Mail Timing – What Every Marketer Needs to Know
There’s a reason why you don’t get as much marketing mail on Fridays: Research shows it’s the worst day of the week to try and capture people’s attention. So what’s the best day (and time)? Keep reading.
What the research says
While Fridays are widely considered to be a bad day for marketing, there’s less agreement about which day provides the best opportunity. The general consensus: earlier in the week tends to be better.
According to a report from MailerMailer, Mondays are by far the best day to send marketing email. A detailed 2009 analysis of the hundreds of thousands of marketing emails sent through this service showed Monday was the one day more people opened (and took action on) their marketing email.
However, a comprehensive analysis of multiple industry studies (a survey study) by Ecommerce Optimization, exposed Tuesdays and Wednesdays as the best marketing days for most mailers.
The hour your email is delivered is another closely watched success factor. Here again there’s some general consensus among the experts (the beginning, middle or end of the day is best), but no clear winner.
- Many marketers have found the start of a workday to be the most effective time (8:00 a.m. or 9:00 a.m.). This is when workers are at their desks, but they haven’t become completely swept up in their daily tasks yet.
- Others swear that a noon delivery time is ideal. That’s when most people feel it’s okay to take a break from work and check their personal inboxes.
- A smaller contingent of marketers has found great success with a 4:00 p.m. delivery time, arguing this is the time of day when most people have wrapped up their most pressing to-dos and want to reward themselves with a little me-time before the commute home.
Of course, with direct-mail, you’re beholden to the U.S. Postal Service to deliver your mailings, so you can’t pinpoint your delivery times. Here, your best bet is to try and time your marketing effort so it arrives sometime early to mid-week. Keep the following in mind:
- First class mail is generally delivered locally one to three days after you mail it. A non-local (but still domestic) first-class mailing will generally take two to five days to reach its intended target.
- Standard mail (formerly known as bulk-rate mail) is processed after all the first-class mail, so it’s less predictable. For local delivery, count on four to eight days for delivery. For a non-local (but still domestic) standard-class mailing, plan on 10 to 14 days for delivery.
MONTHS THAT MAKE A DIFFERENCE
A third component to consider is the time of year. July and December tend to be poor months, because most people are either on vacation, swamped with work before/after a vacation, or hosting visits from relatives and family.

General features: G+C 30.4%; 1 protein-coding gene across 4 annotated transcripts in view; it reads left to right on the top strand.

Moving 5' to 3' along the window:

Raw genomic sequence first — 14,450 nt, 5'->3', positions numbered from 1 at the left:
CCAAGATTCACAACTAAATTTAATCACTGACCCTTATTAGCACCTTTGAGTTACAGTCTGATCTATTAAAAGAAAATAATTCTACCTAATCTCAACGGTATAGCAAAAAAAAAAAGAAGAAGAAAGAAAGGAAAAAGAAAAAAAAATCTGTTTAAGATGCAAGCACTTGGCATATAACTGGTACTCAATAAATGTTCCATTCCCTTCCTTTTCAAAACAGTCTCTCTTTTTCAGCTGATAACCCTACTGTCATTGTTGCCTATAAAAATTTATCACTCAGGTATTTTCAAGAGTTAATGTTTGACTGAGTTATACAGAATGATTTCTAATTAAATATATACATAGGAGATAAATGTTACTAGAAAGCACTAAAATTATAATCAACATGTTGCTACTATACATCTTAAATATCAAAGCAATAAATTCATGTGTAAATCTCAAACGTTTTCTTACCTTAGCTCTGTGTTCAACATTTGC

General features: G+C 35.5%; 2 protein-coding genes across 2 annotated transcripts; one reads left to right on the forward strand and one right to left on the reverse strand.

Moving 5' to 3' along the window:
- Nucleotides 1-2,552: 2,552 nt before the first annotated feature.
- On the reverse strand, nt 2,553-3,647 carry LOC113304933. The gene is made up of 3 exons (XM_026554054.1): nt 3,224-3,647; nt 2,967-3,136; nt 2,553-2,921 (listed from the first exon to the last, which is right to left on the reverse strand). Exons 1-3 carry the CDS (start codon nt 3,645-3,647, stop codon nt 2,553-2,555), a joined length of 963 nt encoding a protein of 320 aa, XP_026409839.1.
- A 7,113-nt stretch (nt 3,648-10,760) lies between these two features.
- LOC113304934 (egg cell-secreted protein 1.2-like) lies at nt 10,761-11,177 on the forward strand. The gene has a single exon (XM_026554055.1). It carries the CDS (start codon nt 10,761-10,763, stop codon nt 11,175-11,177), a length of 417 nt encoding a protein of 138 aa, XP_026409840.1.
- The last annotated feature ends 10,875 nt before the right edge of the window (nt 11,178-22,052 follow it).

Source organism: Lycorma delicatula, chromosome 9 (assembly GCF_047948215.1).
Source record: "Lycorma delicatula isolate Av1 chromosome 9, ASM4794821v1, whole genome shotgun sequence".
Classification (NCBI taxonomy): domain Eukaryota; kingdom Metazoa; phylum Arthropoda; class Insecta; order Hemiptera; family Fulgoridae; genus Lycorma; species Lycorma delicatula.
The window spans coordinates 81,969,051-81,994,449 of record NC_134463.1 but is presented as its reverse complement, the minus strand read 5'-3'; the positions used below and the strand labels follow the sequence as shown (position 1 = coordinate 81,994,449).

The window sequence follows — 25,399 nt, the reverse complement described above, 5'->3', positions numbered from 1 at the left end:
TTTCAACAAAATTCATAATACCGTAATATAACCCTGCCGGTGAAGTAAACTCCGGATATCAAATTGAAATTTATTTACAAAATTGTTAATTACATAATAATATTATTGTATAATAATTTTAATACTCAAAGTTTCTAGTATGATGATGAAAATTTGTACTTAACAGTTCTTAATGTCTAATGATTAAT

Additional planning is required around the holidays – especially Christmas, Father’s Day, Mother’s Day and Easter. Mail volumes are usually much heavier at these times. Rather than halt your mailings during the holidays, however, you can simply push up the mail date or, better yet, use the holiday as a theme for your mailing.
How to know for sure
Monitoring what works best for other businesses is smart. But ideally, that information should only be used as a starting point for your own testing efforts. Here’s how:
- Divide your mailing list into two groups using what’s called an A/B split. Put the first person on your list into group A, the second person on the list into group B, the third person into group A, the fourth person into group B, and so on. (Using an every-other-name selection process such as this ensures both groupings are as similar as possible.)
- Pick a day (and time, if using email) that’s worked well for other marketers (e.g. Tuesday at noon), and send your marketing effort to group A at that time.
- Then pick another popular mailing day (but stick with the noon mailing time), and mail the same marketing effort to group B.
- Comparing the results of those two mailings should show which day is more popular with your particular target audience.
- When you’re ready to mail again, use the same process to test a new day (or a different time of day). Get the idea? The key is to only change one variable at a time (the mailing, the day or the time). If multiple variables change, you won’t know which one caused the resulting difference.
Once you’ve gathered some baseline marketing results, then you can keep testing and tweaking new efforts to try and make things even better. That’s exactly how the pros transform average marketing efforts into million-dollar success stories.